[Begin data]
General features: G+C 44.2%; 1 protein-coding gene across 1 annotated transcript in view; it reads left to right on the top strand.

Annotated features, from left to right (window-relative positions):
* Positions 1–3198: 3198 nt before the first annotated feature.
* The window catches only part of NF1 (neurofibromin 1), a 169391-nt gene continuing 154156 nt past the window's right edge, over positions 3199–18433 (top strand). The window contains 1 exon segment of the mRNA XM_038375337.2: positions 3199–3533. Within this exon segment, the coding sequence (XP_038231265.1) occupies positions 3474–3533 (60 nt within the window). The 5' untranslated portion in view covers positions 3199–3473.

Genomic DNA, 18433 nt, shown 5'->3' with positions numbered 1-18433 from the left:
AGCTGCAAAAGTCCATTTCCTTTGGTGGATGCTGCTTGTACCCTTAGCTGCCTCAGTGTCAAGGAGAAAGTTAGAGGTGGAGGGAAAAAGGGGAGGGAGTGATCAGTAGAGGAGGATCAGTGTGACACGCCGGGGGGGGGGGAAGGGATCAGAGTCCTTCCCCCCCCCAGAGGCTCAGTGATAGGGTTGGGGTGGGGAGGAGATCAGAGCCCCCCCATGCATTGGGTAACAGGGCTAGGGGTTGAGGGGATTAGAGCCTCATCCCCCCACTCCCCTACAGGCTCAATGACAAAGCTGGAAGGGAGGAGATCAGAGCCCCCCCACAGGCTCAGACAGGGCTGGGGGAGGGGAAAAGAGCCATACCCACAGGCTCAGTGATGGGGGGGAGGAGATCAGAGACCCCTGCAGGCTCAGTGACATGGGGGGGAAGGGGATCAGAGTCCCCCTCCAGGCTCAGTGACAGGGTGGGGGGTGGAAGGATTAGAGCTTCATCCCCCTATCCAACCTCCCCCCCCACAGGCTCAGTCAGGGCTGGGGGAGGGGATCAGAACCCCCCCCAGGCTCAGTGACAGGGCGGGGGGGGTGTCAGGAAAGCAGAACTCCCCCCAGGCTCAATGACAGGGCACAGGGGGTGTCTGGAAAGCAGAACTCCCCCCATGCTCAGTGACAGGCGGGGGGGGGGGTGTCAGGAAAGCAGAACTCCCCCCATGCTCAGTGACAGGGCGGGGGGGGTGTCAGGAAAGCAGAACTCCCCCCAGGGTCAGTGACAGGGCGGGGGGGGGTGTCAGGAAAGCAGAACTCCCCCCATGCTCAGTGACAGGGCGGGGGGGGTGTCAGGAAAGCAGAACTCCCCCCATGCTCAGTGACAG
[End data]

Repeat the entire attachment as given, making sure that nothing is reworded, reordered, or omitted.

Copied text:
General features: G+C 44.2%; 1 protein-coding gene across 1 annotated transcript in view; it reads left to right on the top strand.

Annotated features, from left to right (window-relative positions):
* Positions 1–3198: 3198 nt before the first annotated feature.
* The window catches only part of NF1 (neurofibromin 1), a 169391-nt gene continuing 154156 nt past the window's right edge, over positions 3199–18433 (top strand). The window contains 1 exon segment of the mRNA XM_038375337.2: positions 3199–3533. Within this exon segment, the coding sequence (XP_038231265.1) occupies positions 3474–3533 (60 nt within the window). The 5' untranslated portion in view covers positions 3199–3473.

Genomic DNA, 18433 nt, shown 5'->3' with positions numbered 1-18433 from the left:
AGCTGCAAAAGTCCATTTCCTTTGGTGGATGCTGCTTGTACCCTTAGCTGCCTCAGTGTCAAGGAGAAAGTTAGAGGTGGAGGGAAAAAGGGGAGGGAGTGATCAGTAGAGGAGGATCAGTGTGACACGCCGGGGGGGGGGGAAGGGATCAGAGTCCTTCCCCCCCCCAGAGGCTCAGTGATAGGGTTGGGGTGGGGAGGAGATCAGAGCCCCCCCATGCATTGGGTAACAGGGCTAGGGGTTGAGGGGATTAGAGCCTCATCCCCCCACTCCCCTACAGGCTCAATGACAAAGCTGGAAGGGAGGAGATCAGAGCCCCCCCACAGGCTCAGACAGGGCTGGGGGAGGGGAAAAGAGCCATACCCACAGGCTCAGTGATGGGGGGGAGGAGATCAGAGACCCCTGCAGGCTCAGTGACATGGGGGGGAAGGGGATCAGAGTCCCCCTCCAGGCTCAGTGACAGGGTGGGGGGTGGAAGGATTAGAGCTTCATCCCCCTATCCAACCTCCCCCCCCACAGGCTCAGTCAGGGCTGGGGGAGGGGATCAGAACCCCCCCCAGGCTCAGTGACAGGGCGGGGGGGGTGTCAGGAAAGCAGAACTCCCCCCAGGCTCAATGACAGGGCACAGGGGGTGTCTGGAAAGCAGAACTCCCCCCATGCTCAGTGACAGGCGGGGGGGGGGGTGTCAGGAAAGCAGAACTCCCCCCATGCTCAGTGACAGGGCGGGGGGGGTGTCAGGAAAGCAGAACTCCCCCCAGGGTCAGTGACAGGGCGGGGGGGGGTGTCAGGAAAGCAGAACTCCCCCCATGCTCAGTGACAGGGCGGGGGGGGTGTCAGGAAAGCAGAACTCCCCCCATGCTCAGTGACAG